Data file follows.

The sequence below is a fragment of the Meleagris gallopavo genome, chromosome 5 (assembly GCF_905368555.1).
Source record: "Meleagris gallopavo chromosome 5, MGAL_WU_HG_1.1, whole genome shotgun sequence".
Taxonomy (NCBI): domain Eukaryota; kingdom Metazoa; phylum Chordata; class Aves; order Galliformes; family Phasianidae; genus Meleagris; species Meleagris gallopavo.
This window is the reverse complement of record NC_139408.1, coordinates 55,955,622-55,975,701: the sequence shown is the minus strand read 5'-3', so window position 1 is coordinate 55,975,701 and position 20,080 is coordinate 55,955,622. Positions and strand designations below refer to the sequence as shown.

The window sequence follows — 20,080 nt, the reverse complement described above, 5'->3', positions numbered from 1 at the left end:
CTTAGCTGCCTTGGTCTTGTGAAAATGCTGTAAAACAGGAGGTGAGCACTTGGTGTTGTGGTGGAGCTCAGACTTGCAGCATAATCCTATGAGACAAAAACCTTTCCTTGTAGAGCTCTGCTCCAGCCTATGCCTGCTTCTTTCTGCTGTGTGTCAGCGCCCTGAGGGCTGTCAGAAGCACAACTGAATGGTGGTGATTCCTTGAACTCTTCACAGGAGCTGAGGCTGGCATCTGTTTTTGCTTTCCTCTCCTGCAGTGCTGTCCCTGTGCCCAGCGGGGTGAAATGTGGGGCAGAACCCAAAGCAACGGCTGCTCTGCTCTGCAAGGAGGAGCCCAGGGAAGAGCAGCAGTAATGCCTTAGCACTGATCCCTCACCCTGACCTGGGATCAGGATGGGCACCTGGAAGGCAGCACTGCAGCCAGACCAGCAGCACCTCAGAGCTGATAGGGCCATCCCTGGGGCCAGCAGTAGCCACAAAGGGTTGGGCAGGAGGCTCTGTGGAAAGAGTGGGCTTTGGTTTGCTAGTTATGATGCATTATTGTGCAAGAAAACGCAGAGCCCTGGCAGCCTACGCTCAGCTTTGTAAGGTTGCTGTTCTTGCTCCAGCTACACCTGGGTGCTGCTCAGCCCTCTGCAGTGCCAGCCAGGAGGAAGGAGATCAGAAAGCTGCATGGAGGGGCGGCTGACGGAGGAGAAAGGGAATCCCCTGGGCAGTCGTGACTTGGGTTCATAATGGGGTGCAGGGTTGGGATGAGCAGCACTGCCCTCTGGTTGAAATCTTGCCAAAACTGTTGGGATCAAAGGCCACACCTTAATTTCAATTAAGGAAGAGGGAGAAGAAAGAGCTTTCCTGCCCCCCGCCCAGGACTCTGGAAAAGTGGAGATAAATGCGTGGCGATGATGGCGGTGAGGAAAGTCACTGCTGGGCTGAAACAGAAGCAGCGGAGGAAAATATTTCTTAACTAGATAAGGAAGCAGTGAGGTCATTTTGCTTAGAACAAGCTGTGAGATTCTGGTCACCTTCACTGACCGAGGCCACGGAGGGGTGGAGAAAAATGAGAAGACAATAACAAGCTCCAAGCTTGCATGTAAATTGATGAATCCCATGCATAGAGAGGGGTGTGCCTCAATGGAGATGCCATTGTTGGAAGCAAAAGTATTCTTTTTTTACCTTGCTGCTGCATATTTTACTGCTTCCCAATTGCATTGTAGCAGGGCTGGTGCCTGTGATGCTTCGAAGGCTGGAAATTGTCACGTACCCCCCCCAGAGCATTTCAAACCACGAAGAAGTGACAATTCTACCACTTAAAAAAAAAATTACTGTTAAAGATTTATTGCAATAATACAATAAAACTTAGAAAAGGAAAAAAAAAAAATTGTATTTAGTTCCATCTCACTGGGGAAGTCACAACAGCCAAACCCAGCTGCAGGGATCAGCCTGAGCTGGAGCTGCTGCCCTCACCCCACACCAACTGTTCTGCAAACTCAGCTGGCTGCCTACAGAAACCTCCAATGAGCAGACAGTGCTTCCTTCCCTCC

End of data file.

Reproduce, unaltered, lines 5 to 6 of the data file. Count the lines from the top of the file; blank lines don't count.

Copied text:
The window sequence follows — 20,080 nt, the reverse complement described above, 5'->3', positions numbered from 1 at the left end:
CTTAGCTGCCTTGGTCTTGTGAAAATGCTGTAAAACAGGAGGTGAGCACTTGGTGTTGTGGTGGAGCTCAGACTTGCAGCATAATCCTATGAGACAAAAACCTTTCCTTGTAGAGCTCTGCTCCAGCCTATGCCTGCTTCTTTCTGCTGTGTGTCAGCGCCCTGAGGGCTGTCAGAAGCACAACTGAATGGTGGTGATTCCTTGAACTCTTCACAGGAGCTGAGGCTGGCATCTGTTTTTGCTTTCCTCTCCTGCAGTGCTGTCCCTGTGCCCAGCGGGGTGAAATGTGGGGCAGAACCCAAAGCAACGGCTGCTCTGCTCTGCAAGGAGGAGCCCAGGGAAGAGCAGCAGTAATGCCTTAGCACTGATCCCTCACCCTGACCTGGGATCAGGATGGGCACCTGGAAGGCAGCACTGCAGCCAGACCAGCAGCACCTCAGAGCTGATAGGGCCATCCCTGGGGCCAGCAGTAGCCACAAAGGGTTGGGCAGGAGGCTCTGTGGAAAGAGTGGGCTTTGGTTTGCTAGTTATGATGCATTATTGTGCAAGAAAACGCAGAGCCCTGGCAGCCTACGCTCAGCTTTGTAAGGTTGCTGTTCTTGCTCCAGCTACACCTGGGTGCTGCTCAGCCCTCTGCAGTGCCAGCCAGGAGGAAGGAGATCAGAAAGCTGCATGGAGGGGCGGCTGACGGAGGAGAAAGGGAATCCCCTGGGCAGTCGTGACTTGGGTTCATAATGGGGTGCAGGGTTGGGATGAGCAGCACTGCCCTCTGGTTGAAATCTTGCCAAAACTGTTGGGATCAAAGGCCACACCTTAATTTCAATTAAGGAAGAGGGAGAAGAAAGAGCTTTCCTGCCCCCCGCCCAGGACTCTGGAAAAGTGGAGATAAATGCGTGGCGATGATGGCGGTGAGGAAAGTCACTGCTGGGCTGAAACAGAAGCAGCGGAGGAAAATATTTCTTAACTAGATAAGGAAGCAGTGAGGTCATTTTGCTTAGAACAAGCTGTGAGATTCTGGTCACCTTCACTGACCGAGGCCACGGAGGGGTGGAGAAAAATGAGAAGACAATAACAAGCTCCAAGCTTGCATGTAAATTGATGAATCCCATGCATAGAGAGGGGTGTGCCTCAATGGAGATGCCATTGTTGGAAGCAAAAGTATTCTTTTTTTACCTTGCTGCTGCATATTTTACTGCTTCCCAATTGCATTGTAGCAGGGCTGGTGCCTGTGATGCTTCGAAGGCTGGAAATTGTCACGTACCCCCCCCAGAGCATTTCAAACCACGAAGAAGTGACAATTCTACCACTTAAAAAAAAAATTACTGTTAAAGATTTATTGCAATAATACAATAAAACTTAGAAAAGGAAAAAAAAAAAATTGTATTTAGTTCCATCTCACTGGGGAAGTCACAACAGCCAAACCCAGCTGCAGGGATCAGCCTGAGCTGGAGCTGCTGCCCTCACCCCACACCAACTGTTCTGCAAACTCAGCTGGCTGCCTACAGAAACCTCCAATGAGCAGACAGTGCTTCCTTCCCTCC